Another important feature of our struggle is to explain what will replace god and religion. It would seem that some people benefit personally from believing in god without ever doing anything as a result of that belief that could be considered wrong or harmful. Why should they give up the god concept? My answer is that religion and the god concept enable evil behaviour, while secular morality systems do not (or at least do not do so as badly). There are probably other answers.
I’m very happy to see Sam Harris running with the ball on this matter. In his book, The Moral Landscape, he does an excellent job of putting non-religious moral systems on equal footing with religious ones, thus undermining the conventional wisdom that god is necessary for morality. We need more high-profile people to argue as he does that there are other perfectly valid ways to be moral than by basing morality on religion and the god concept.
I think that it’s inevitable that, eventually, religion will be finally recognized for what it is, a primitive belief system and (possibly) a symptom of mental dysfunction. I base this on an inductive argument: science has essentially defeated religion in every case where the two went head to head. Everything from disproving the earth is flat to explaining seizures as medical conditions rather than demonic possessions has been representative of our expanding scientific knowledge disproving religion doctrine, teaching, dogma, and scripture.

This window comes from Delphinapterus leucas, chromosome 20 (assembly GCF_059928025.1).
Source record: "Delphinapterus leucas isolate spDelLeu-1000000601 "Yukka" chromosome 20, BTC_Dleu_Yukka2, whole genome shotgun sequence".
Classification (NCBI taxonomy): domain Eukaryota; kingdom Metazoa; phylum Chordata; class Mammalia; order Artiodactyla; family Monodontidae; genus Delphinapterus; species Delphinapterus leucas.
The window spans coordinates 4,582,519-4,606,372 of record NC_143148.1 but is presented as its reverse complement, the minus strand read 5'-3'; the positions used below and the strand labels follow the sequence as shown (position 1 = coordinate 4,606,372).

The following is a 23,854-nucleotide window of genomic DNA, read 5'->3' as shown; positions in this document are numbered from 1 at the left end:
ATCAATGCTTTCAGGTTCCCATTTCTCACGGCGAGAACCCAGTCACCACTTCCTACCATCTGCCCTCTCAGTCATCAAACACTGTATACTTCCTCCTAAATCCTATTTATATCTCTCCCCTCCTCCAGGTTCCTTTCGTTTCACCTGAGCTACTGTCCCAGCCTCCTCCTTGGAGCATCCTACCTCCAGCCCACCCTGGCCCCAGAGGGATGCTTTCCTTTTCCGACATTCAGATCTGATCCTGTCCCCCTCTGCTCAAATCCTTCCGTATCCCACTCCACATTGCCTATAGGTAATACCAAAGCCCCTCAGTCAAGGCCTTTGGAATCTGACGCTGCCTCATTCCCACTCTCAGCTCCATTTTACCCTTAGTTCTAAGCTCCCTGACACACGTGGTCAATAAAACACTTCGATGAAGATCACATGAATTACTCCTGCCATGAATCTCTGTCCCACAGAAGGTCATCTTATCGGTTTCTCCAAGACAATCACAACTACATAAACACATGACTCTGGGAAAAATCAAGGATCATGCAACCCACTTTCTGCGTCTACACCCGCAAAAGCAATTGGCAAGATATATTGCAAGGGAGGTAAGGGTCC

So one good way to advocate for atheism is to advocate for science. The more science we do and teach, the more people will abandon religion and the god concept. And by doing this, we’re not directly attacking the theists.
That’s just about all I can say, without going on for another hundred pages. I hope you’ve enjoyed it.Tagged with: 1961 • Anti-theist • Atheist • Canada • Roman Catholic • Ryerson University • Toronto